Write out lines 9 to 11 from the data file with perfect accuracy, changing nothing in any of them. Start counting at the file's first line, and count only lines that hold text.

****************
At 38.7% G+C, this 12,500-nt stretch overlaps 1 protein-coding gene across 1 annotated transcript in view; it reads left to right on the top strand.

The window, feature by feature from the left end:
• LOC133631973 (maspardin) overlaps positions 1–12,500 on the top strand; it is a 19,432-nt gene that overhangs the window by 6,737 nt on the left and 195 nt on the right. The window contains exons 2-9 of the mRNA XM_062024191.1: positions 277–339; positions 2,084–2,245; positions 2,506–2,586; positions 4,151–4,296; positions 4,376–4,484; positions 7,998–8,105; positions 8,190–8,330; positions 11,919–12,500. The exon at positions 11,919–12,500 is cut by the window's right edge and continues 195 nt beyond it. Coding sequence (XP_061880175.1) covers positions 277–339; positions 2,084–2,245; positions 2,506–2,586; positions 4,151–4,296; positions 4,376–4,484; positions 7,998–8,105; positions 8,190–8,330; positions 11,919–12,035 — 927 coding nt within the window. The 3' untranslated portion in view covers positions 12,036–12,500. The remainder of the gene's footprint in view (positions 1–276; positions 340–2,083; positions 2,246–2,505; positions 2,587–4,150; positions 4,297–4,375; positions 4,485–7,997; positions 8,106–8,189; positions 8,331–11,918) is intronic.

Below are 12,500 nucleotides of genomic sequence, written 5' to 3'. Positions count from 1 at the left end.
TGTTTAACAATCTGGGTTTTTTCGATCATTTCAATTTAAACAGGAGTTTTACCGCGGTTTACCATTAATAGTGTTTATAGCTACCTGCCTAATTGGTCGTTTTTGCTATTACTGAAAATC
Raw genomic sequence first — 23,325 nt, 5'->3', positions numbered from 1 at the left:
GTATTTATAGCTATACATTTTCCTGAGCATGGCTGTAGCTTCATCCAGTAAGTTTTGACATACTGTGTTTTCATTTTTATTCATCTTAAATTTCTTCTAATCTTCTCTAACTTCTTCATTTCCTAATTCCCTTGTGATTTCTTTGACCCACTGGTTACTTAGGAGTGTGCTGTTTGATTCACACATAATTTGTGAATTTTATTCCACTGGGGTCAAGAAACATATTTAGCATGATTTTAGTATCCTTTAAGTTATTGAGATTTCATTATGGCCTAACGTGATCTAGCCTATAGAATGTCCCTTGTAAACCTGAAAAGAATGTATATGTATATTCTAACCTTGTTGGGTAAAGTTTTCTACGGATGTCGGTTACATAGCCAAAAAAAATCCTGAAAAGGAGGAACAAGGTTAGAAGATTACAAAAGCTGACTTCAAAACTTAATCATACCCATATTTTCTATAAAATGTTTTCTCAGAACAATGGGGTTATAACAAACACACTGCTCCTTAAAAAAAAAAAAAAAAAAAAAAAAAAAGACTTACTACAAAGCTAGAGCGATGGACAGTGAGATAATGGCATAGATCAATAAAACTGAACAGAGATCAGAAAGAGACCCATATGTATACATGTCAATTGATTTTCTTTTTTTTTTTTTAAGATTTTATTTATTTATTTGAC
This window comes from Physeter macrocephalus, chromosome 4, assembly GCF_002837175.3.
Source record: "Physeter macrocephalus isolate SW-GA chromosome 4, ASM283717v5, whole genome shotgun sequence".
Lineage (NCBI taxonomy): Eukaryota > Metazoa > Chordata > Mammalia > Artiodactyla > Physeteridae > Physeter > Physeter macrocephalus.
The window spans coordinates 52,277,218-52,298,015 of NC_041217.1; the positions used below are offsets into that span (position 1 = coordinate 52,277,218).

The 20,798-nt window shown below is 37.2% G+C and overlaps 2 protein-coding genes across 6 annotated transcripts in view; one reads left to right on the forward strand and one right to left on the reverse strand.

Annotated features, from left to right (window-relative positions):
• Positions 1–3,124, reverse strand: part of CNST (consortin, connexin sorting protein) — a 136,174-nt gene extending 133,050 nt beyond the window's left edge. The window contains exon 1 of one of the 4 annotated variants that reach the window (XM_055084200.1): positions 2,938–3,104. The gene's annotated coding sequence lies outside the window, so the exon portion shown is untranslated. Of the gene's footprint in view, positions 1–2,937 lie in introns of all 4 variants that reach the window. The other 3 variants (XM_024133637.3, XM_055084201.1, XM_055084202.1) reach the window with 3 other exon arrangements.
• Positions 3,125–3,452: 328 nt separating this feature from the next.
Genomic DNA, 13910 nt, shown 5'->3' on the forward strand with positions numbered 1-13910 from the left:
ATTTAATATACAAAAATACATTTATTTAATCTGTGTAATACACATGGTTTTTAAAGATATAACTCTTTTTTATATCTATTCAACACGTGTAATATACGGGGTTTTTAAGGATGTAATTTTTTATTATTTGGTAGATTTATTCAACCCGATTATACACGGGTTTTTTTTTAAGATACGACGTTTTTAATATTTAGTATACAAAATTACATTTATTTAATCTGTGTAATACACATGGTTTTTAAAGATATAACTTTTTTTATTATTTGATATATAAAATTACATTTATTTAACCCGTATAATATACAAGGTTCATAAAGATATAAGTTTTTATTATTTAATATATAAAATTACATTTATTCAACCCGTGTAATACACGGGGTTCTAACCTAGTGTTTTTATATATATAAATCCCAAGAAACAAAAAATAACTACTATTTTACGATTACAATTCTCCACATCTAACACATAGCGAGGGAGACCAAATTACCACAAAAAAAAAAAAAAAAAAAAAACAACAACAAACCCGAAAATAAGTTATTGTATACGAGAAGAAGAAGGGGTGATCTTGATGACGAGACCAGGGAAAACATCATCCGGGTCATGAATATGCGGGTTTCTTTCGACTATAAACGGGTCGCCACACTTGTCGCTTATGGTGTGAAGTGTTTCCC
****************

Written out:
Source record: "Physeter macrocephalus isolate SW-GA chromosome 4, ASM283717v5, whole genome shotgun sequence".
Lineage (NCBI taxonomy): Eukaryota > Metazoa > Chordata > Mammalia > Artiodactyla > Physeteridae > Physeter > Physeter macrocephalus.
The window spans coordinates 52,277,218-52,298,015 of NC_041217.1; the positions used below are offsets into that span (position 1 = coordinate 52,277,218).